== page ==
University Of Tasmania

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The biogeochemical cycle of iron in the ocean

journal contribution
posted on 2023-05-18, 04:07 authored by Philip BoydPhilip Boyd, Ellwood, MJ
Advances in iron biogeochemistry have transformed our understanding of the oceanic iron cycle over the past three decades: multiple sources of iron to the ocean were discovered, including dust, coastal and shallow sediments, sea ice and hydrothermal fluids. This new iron is rapidly recycled in the upper ocean by a range of organisms; up to 50% of the total soluble iron pool is turned over weekly in this way in some ocean regions. For example, bacteria dissolve particulate iron and at the same time release compounds — iron-binding ligands — that complex with iron and therefore help to keep it in solution. Sinking particles, on the other hand, also scavenge iron from solution. The balance between these supply and removal processes determines the concentration of dissolved iron in the ocean. Whether this balance, and many other facets of the biogeochemical cycle, will change as the climate warms remains to be seen.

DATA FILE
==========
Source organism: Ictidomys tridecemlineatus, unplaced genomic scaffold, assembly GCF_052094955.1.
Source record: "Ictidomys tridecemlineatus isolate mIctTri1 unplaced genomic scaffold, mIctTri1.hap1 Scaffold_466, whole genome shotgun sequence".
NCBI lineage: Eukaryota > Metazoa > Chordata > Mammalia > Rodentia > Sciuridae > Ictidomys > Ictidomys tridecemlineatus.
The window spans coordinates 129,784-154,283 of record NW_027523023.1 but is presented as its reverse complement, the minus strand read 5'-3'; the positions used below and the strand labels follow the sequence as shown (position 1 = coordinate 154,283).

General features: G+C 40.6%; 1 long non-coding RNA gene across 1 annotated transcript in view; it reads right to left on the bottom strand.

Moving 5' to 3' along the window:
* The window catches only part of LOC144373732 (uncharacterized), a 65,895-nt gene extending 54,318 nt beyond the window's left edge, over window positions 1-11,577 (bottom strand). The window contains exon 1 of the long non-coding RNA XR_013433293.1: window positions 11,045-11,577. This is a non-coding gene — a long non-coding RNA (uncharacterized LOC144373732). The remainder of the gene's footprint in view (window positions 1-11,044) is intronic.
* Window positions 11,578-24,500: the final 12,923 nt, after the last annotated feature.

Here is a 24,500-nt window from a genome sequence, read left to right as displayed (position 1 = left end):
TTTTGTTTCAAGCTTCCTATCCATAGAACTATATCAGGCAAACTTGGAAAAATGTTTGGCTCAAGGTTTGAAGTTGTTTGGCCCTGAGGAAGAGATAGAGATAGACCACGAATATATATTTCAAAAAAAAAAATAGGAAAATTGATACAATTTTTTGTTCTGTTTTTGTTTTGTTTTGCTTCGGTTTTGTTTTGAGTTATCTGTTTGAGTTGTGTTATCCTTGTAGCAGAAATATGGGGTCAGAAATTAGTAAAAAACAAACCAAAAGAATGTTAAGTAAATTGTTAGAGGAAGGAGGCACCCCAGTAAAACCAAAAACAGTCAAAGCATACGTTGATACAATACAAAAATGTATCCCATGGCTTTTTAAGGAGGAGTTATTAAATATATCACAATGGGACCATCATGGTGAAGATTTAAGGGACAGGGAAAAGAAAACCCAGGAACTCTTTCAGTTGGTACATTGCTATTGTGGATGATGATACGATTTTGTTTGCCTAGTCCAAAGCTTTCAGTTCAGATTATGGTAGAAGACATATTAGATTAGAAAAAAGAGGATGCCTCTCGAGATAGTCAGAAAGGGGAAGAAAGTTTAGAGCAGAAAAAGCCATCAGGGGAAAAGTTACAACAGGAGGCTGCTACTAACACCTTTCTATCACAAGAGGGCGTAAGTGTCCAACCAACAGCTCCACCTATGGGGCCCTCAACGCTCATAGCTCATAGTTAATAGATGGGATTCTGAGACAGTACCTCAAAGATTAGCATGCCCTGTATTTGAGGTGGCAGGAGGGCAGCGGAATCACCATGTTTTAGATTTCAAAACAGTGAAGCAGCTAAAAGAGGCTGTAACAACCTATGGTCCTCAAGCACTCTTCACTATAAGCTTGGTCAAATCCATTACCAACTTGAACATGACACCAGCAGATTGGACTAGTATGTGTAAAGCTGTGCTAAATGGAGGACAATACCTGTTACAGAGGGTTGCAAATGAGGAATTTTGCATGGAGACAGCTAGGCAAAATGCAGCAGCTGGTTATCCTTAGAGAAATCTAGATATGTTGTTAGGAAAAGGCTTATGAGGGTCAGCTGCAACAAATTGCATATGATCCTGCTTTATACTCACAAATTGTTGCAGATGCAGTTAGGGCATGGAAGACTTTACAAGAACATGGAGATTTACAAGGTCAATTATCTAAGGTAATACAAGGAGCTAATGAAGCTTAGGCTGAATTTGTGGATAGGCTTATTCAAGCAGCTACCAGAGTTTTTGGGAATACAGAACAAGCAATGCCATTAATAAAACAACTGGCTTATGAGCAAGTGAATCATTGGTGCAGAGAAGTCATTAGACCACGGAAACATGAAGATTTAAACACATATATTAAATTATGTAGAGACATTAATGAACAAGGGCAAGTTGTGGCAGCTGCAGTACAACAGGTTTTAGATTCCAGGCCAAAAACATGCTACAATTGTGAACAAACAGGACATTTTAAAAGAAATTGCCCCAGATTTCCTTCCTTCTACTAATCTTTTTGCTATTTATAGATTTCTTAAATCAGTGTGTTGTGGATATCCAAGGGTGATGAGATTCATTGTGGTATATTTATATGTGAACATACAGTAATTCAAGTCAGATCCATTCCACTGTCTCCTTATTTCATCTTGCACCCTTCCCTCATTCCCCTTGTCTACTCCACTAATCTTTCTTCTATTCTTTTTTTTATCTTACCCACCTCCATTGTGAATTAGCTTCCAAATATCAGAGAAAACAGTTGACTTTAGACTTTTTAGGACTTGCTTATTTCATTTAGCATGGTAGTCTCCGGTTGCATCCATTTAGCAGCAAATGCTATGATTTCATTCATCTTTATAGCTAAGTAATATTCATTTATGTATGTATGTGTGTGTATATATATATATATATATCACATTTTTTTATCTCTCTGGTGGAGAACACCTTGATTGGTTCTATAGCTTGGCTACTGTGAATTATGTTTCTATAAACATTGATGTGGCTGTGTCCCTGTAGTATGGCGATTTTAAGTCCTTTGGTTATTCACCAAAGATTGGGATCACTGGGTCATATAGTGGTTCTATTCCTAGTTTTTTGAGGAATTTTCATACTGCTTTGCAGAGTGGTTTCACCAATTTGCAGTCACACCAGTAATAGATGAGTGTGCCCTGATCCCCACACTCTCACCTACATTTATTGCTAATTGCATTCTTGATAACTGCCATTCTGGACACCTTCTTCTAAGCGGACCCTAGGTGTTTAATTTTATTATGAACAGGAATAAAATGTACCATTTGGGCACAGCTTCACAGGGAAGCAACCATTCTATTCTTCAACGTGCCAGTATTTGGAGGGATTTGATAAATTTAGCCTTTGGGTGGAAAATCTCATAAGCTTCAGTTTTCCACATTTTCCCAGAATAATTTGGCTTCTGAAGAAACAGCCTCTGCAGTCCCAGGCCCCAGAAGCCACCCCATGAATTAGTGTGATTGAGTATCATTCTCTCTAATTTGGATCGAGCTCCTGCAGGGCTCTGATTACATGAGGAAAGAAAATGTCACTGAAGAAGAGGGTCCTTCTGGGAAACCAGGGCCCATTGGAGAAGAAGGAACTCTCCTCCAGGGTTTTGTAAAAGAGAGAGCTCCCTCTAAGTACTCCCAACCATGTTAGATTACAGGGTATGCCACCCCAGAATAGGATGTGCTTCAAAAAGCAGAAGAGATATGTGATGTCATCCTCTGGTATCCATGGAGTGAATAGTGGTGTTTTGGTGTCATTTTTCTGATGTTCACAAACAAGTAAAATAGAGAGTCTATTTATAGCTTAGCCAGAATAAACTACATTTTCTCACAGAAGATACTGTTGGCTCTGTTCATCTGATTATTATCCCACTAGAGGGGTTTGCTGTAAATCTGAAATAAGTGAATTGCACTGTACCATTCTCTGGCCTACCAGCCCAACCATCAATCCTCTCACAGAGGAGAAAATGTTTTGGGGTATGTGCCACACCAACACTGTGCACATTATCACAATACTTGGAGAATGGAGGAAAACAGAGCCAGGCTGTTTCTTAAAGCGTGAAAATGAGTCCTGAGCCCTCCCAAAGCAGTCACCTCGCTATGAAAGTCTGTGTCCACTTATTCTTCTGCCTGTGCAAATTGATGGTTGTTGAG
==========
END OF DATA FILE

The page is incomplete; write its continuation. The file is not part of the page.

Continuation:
Publication title

Nature Geoscience








Institute for Marine and Antarctic Studies


Nature Publishing Group

Place of publication

United Kingdom

Rights statement

Copyright 2010 Macmillan Publishers Limited

Repository Status

  • Restricted

Socio-economic Objectives

Measurement and assessment of marine water quality and condition

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